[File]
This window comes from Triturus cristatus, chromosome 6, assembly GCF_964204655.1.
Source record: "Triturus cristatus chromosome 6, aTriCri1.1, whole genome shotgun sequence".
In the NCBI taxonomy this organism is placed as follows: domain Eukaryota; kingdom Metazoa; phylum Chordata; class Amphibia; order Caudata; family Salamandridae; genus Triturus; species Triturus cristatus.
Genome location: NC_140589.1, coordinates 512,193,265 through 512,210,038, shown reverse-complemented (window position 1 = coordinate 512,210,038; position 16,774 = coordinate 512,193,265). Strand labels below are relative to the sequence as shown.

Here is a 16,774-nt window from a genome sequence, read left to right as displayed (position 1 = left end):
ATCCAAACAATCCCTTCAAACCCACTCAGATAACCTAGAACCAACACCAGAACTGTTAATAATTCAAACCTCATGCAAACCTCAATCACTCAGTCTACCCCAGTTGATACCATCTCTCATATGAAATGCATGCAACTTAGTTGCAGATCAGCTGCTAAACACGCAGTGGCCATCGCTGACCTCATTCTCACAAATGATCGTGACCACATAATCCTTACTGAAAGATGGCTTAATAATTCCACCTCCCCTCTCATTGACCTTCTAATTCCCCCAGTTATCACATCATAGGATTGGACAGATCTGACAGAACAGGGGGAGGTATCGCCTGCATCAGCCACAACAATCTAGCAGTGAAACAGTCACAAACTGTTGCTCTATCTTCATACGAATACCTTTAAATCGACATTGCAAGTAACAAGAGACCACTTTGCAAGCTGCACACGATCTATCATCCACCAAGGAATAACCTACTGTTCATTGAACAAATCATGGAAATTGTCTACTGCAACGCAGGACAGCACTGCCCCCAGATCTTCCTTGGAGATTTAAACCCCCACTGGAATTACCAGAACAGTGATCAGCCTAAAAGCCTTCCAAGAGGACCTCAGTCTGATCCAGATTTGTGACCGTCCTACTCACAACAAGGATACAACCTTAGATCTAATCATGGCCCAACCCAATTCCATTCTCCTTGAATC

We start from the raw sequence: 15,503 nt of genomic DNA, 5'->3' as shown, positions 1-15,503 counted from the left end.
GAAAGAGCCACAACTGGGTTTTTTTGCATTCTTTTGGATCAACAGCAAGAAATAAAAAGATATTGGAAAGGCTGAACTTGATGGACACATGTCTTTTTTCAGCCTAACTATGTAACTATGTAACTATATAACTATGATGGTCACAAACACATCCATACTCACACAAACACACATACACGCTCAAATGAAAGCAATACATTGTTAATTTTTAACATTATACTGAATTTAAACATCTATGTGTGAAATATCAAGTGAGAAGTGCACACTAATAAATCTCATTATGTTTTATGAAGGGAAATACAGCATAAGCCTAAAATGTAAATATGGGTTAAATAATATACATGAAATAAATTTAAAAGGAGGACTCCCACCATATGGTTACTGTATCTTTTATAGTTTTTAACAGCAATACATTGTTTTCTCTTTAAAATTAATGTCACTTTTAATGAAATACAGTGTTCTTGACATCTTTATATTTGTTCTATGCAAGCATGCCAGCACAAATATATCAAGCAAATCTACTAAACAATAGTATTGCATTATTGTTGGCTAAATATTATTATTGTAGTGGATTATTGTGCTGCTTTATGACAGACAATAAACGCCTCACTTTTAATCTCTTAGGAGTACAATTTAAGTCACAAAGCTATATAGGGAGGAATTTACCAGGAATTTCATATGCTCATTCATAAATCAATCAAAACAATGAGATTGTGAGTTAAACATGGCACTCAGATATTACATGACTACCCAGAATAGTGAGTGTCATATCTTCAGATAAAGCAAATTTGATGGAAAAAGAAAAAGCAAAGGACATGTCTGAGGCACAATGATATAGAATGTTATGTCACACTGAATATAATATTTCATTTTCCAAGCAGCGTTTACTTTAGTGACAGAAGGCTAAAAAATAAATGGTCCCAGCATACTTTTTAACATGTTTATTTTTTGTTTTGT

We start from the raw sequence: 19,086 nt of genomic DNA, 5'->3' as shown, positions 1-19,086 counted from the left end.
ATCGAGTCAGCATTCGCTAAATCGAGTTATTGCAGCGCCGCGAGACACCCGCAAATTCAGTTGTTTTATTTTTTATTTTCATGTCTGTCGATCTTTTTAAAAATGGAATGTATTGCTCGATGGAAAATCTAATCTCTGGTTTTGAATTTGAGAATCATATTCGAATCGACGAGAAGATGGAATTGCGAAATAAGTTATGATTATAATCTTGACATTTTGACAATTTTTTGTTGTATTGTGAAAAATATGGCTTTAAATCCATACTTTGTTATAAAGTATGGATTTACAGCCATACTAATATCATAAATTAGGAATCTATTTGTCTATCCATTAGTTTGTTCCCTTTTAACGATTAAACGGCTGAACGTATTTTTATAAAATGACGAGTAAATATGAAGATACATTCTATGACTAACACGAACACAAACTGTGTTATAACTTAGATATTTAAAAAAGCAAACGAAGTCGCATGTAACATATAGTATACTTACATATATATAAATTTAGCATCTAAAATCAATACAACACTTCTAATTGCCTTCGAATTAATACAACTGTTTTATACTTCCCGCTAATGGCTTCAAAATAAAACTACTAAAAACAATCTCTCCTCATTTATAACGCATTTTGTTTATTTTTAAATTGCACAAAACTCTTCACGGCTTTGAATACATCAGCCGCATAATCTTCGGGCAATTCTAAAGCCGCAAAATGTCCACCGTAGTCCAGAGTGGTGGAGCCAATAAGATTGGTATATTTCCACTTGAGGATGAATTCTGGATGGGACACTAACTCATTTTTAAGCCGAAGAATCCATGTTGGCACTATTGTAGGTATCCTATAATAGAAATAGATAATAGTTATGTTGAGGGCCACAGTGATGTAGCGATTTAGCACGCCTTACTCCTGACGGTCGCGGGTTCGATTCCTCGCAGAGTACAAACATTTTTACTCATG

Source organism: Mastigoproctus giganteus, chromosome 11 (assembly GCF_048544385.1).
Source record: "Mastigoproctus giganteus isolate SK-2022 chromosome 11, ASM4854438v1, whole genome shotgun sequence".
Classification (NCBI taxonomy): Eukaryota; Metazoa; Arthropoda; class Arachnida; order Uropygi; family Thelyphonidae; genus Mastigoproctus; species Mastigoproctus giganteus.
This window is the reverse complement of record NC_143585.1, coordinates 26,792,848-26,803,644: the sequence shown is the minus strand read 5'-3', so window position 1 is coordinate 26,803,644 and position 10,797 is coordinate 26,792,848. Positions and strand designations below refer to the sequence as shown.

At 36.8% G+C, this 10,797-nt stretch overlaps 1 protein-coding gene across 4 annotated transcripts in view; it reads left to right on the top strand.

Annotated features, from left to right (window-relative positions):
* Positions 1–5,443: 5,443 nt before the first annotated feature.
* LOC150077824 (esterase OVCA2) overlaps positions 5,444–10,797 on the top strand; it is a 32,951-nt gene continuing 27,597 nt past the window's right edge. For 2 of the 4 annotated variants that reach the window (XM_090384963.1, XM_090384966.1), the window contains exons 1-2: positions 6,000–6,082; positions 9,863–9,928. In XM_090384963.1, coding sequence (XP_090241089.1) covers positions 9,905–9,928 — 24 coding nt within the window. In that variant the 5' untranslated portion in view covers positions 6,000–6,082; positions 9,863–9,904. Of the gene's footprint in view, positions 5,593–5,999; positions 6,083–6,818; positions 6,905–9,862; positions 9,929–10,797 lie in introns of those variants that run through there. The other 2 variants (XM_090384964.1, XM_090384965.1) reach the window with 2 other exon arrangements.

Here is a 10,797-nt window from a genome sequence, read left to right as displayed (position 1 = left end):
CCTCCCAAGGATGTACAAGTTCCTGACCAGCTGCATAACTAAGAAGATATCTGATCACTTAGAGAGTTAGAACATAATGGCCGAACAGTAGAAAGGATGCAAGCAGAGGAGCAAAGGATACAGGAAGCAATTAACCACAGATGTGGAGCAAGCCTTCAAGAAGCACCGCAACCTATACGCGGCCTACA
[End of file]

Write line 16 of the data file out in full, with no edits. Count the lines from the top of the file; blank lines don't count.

Annotated features, from left to right (window-relative positions):